While most people have heard of the term “black swan”, few understand what it means. The phrase stems from the previously held belief that all swans were white in color, as this was the only color of swan that human beings had observed. In 1697, Willem de Vlamingh discovered black colored swans in Australia. This was the first recognized black swan event – both literally and figuratively! It was an unexpected happening that should have been foreseeable. Other animals have different colors, so why shouldn’t swans? Hindsight is 20/20 but it is particularly clear when applied to game-changing events that leave their signature stamps on history.
Defining Black Swans
The term was made popular with the release of Nassim Taleb’s book titled The Black Swan: The Impact of the Highly Improbable. In it Taleb defines a black swan event as one that is a surprise to its observers, has a major impact, and can be rationalized with the application of hindsight. Taleb’s work explores the question of why black swan events are considered to be such a surprise. His explanation is that human beings crave order. We don’t want to anticipate the unexpected even if we should. Most humans live life with closed minds. The majority of us are not open to new angles of observation, fresh ideas, and challenges to our commonly held opinions and alleged facts. We expect the patterns that we’ve established to last for eternity (eg. 100 year floods that now happen every few years). Black swans prove that this is a flawed way of looking at the world and that such events – particularly when it comes to disasters (both natural and manmade) – are, if anything, becoming larger and more frequent.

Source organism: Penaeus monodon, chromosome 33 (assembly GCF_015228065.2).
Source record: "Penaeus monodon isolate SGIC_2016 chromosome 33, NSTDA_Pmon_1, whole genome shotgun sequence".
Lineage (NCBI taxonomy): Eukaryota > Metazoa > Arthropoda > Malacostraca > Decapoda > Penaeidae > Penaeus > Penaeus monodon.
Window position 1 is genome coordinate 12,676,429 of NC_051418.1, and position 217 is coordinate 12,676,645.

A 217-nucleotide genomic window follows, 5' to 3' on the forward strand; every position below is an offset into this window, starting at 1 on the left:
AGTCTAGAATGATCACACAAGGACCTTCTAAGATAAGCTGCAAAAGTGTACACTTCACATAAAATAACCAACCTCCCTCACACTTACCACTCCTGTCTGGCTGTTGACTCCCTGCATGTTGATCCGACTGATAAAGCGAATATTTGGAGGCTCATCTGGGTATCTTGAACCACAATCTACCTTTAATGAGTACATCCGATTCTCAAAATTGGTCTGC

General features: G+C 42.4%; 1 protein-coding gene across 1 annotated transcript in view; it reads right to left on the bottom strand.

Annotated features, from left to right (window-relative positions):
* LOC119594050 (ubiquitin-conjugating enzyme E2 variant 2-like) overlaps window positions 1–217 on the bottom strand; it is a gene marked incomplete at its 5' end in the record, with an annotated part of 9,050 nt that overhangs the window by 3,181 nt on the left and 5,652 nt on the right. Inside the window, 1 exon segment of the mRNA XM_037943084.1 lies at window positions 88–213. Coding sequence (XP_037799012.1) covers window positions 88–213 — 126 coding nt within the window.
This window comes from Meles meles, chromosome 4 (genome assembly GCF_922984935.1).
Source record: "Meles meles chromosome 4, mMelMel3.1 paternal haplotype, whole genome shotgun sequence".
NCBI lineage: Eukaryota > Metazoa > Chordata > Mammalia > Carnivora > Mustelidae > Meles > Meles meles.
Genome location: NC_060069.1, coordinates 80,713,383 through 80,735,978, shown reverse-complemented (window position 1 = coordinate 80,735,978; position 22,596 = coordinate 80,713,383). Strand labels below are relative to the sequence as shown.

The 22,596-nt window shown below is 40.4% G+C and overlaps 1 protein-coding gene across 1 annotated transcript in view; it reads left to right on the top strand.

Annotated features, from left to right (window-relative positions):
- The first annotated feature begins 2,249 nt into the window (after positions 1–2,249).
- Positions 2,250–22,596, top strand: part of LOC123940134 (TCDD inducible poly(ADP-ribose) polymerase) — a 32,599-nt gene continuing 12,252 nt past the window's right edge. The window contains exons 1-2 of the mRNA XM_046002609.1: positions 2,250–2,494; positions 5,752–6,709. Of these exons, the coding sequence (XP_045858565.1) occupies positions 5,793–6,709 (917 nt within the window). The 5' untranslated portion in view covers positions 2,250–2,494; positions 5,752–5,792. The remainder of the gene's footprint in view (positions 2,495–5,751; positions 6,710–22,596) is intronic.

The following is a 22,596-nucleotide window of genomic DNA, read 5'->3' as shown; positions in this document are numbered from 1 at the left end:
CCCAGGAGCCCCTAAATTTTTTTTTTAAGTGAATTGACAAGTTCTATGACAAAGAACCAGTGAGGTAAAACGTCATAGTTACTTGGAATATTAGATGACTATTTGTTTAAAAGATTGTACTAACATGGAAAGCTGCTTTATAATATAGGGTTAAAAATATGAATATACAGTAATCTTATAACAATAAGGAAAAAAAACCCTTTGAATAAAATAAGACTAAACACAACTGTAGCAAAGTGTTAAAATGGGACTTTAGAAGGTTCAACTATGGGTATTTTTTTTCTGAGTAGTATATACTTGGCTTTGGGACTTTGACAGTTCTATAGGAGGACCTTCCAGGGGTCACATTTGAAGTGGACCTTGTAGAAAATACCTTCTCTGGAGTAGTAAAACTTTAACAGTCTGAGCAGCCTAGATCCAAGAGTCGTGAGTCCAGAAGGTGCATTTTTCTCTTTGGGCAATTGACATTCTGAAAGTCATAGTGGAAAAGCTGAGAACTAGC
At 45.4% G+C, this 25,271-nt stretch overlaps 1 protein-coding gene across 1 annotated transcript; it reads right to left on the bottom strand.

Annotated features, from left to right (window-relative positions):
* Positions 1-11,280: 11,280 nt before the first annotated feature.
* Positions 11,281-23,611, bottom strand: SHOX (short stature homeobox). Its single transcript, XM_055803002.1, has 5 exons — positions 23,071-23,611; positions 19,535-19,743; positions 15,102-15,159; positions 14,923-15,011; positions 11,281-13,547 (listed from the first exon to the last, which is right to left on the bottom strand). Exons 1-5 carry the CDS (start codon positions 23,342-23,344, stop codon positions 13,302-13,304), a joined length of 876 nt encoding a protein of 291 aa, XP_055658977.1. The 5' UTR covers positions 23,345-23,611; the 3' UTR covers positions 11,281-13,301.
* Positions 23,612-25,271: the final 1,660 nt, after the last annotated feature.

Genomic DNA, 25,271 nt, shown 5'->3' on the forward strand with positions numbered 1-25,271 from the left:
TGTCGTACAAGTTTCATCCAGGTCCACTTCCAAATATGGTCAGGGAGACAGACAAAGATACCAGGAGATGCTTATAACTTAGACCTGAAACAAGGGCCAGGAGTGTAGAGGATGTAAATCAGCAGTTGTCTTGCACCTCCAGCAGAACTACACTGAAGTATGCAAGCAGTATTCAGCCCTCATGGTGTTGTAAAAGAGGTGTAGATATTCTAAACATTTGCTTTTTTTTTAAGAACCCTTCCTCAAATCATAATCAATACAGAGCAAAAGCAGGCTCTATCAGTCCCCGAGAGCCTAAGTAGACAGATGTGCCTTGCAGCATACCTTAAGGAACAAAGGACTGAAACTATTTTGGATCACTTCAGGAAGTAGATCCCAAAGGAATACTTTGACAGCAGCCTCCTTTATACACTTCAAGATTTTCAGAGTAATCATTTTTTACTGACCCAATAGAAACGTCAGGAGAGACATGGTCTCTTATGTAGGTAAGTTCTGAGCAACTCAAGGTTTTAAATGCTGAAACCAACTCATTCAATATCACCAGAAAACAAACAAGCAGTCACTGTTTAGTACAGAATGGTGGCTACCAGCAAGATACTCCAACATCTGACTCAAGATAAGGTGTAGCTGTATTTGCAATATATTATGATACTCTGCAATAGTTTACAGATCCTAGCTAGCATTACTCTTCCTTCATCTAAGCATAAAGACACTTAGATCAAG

The Significance of Black Swans
Independent thinkers who are capable of embracing opinions and ideas that are “outside of the box” are the least likely to follow conventional lines of logic that lead to black swan events. This can be helpful input to organizations that may be complacent with their own methods and conclusions. It’s easy to fall into the trap of homogenized groupthink. Smart people might agree on certain patterns and an established order but they often fail to account for the possibility of highly improbable events and their potential impact.
Independent thought is especially important in the context of economics. Aside from being an author, Taleb is also a financial analyst. He often takes a contrarian stance that is at odds with the wave that most traditional investors ride. Taleb’s success as an investor is a testament to the value holding a steadfast irreverence for convention.
Preparing for Black Swans
While Taleb’s book isn’t focused on predicting black swan events, it does have a lot to say about preparing for such events. He demands that humanity establish defenses to protect against negative black swans. (He also requests that we take full advantage of positive black swans.) Banks, for example, are especially susceptive to negative black swans due to the inherent instability of the markets when unexpected world events occur.
Instead of ruling out unpredictable events, we should ponder them with a child-like curiosity and develop response plans that consciously embrace ridiculousness and eschew being overly rigid. Instead deviate from the status quo. We’re creatures of habit and we tend to assimilate to the thoughts, words and actions of those around us. Most people are preferential to the established order of things and develop a fear of alternatives to what has become socially normative.
It’s important too to shift one’s mindset when considering black swans. Move from an approach based on reacting to the types or patterns of past events and instead focus on impacts rather than causes so as to be more proactive, pre-emptive, and ultimately resilient.
Black swan events reinforce the importance of critical thinking skills, the willingness to invite, develop and defend unpopular opinions, and most of all the importance of imagination in processes like disaster preparedness and business continuity planning.